Letter from Sri Lanka
Published in IISS Politics and Strategy Date: 17 September 2013
Unawatuna, on Sri Lanka’s southern tip, was named the world’s best beach by the Discovery Channel in 2004 – but like much of the south coast, it was destroyed by the 26 December tsunami only months later.
The town and the beach, a tourism magnet for decades, have since been rebuilt. Perhaps too quickly: travelling with a group after attending a friend’s wedding in Colombo, we noticed that a string of guesthouses – possibly including our own – violated regulations and had been built right on the sand. As the main tourist season drew to a close and the rains approached, workers were trying to beat back the approaching ocean by fortifying the buildings with large rocks, but swathes of the beach were already engulfed by a rough surf.
Still, the town itself was thriving. In addition to pursuing growth and attracting foreign investment, Sri Lanka has been working hard – both internationally and at the grass-roots level – to repair its tourism industry, which was damaged by the civil war. Sri Lanka threw itself into post-conflict development after the 26-year war came to an end in spring 2009.
In particular, the government has been promoting the north’s former war zones as tourist destinations. In June, the reconstructed A9 road connecting the central city of Kandy to the northern Jaffna Peninsula was reopened after reconstruction, and the government hopes it will be a major tourism artery.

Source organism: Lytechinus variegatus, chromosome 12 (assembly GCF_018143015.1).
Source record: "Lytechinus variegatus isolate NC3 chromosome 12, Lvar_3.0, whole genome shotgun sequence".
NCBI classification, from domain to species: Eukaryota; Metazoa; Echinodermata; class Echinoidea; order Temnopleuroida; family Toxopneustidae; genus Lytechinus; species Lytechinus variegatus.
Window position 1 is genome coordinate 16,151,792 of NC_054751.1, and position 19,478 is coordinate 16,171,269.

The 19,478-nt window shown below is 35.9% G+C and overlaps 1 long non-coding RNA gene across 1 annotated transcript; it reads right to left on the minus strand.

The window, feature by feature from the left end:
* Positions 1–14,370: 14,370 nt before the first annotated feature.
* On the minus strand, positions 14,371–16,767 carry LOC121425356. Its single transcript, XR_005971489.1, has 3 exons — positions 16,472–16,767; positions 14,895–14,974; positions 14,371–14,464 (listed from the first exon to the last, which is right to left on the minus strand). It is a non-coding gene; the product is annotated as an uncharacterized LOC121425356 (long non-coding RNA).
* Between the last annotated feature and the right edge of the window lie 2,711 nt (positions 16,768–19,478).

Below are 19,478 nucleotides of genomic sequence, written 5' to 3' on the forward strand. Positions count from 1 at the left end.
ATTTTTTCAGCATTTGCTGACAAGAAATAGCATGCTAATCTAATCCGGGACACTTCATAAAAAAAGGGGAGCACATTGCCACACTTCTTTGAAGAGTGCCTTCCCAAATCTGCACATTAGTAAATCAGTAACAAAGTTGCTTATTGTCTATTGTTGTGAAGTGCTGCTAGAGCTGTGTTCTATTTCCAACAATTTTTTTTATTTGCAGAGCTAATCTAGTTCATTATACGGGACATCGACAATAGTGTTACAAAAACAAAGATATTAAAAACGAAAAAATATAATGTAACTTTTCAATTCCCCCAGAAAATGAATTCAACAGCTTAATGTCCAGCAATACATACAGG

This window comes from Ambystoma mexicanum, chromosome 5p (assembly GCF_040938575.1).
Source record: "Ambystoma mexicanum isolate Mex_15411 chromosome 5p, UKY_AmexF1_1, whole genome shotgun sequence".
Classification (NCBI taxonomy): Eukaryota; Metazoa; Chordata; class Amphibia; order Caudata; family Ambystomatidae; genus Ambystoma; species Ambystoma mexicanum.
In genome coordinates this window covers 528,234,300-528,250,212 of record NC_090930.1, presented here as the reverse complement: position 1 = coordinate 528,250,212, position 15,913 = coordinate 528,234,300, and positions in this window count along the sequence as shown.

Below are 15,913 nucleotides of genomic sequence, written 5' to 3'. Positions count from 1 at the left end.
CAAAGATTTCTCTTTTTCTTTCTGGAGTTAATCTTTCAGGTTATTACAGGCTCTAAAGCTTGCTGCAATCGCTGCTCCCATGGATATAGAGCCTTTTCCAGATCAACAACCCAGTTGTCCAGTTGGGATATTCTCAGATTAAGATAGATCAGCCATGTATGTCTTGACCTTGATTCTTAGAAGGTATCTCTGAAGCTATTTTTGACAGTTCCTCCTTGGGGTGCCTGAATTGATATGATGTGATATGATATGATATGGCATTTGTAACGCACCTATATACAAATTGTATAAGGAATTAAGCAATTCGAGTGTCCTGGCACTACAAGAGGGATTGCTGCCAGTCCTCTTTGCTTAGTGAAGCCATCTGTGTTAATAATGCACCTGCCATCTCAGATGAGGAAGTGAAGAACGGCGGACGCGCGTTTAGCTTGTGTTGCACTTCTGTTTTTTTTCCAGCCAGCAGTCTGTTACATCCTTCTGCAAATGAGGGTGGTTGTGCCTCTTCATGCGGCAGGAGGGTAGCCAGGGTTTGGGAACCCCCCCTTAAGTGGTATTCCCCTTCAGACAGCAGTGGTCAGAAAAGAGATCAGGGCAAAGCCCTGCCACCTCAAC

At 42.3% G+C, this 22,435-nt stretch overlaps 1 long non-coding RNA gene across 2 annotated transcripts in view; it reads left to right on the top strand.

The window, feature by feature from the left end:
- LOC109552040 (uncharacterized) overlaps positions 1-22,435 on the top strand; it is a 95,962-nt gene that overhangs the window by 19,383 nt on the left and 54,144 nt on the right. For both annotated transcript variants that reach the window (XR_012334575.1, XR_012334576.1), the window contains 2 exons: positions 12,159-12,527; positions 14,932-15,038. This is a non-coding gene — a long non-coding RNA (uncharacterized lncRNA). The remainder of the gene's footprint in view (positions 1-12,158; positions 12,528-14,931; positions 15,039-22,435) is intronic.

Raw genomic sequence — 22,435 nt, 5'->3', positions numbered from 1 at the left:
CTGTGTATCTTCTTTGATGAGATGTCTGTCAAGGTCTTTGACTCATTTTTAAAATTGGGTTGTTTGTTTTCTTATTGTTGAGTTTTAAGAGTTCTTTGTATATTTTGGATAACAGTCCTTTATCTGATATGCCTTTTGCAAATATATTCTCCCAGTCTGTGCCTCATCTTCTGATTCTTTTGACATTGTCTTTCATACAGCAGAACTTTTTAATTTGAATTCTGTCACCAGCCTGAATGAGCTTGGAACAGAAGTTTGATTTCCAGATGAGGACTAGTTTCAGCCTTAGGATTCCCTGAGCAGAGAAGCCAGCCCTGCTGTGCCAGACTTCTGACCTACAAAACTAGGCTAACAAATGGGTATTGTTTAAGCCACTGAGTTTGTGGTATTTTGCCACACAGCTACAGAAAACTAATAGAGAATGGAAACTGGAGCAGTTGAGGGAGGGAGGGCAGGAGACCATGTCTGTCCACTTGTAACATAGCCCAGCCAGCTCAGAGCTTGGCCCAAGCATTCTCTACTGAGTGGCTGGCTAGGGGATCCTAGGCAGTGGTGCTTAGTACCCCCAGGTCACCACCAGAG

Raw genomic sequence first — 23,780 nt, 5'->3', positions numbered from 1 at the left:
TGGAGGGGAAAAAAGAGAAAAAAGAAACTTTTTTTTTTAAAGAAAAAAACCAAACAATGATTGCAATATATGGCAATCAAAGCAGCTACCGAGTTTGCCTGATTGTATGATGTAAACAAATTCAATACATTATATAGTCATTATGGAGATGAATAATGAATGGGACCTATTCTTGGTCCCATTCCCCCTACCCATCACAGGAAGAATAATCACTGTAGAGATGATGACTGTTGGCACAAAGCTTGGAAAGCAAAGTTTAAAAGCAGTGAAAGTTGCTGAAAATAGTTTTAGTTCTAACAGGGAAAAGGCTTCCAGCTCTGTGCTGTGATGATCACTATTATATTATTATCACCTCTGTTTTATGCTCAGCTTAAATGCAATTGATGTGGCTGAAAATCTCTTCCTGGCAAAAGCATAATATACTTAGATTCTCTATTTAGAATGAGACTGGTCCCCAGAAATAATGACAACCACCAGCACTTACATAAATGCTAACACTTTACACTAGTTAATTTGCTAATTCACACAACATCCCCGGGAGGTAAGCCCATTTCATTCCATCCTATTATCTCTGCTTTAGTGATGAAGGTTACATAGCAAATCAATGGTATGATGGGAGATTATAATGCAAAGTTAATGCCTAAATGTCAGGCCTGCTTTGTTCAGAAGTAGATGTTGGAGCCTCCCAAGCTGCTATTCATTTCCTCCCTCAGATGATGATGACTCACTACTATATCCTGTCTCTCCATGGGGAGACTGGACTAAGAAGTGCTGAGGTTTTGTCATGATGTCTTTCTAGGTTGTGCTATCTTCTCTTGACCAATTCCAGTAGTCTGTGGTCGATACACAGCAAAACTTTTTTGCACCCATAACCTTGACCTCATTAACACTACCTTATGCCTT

But the tourism drive is also evident in less controversial areas. In the ‘cultural triangle’ and on the roads near Kandy and the holy caves at Dambulla, there are signs offering free Wi-Fi at guest houses whose foundations have not yet been completed. Other parts of the country were more prepared: on the south coast near Mirissa, we found some of the country’s distinctive ‘stilt fishermen’ – who, using a crossbar tied to vertical poles planted into the coral reef, perch two metres above the surface of the ocean. (Although the ones we saw were not fishing at all, merely charging tourists 100 rupees to take photographs.)
It’s hard to imagine that just over four years ago, parts of the country were still ravaged by the bitter and brutal war between Sri Lankan government forces and the Liberation Tigers of Tamil Eelam (LTTE), or Tamil Tigers, who – fuelled by years of often violent Tamil persecution following independence – fought for a separate Tamil homeland. Sinhalese Buddhists, who make up around 70% of the population, view the island as the sacred centre of Theravada Buddhism; the more hardline Sinhalese nationalists seek to preserve Sri Lanka’s territory.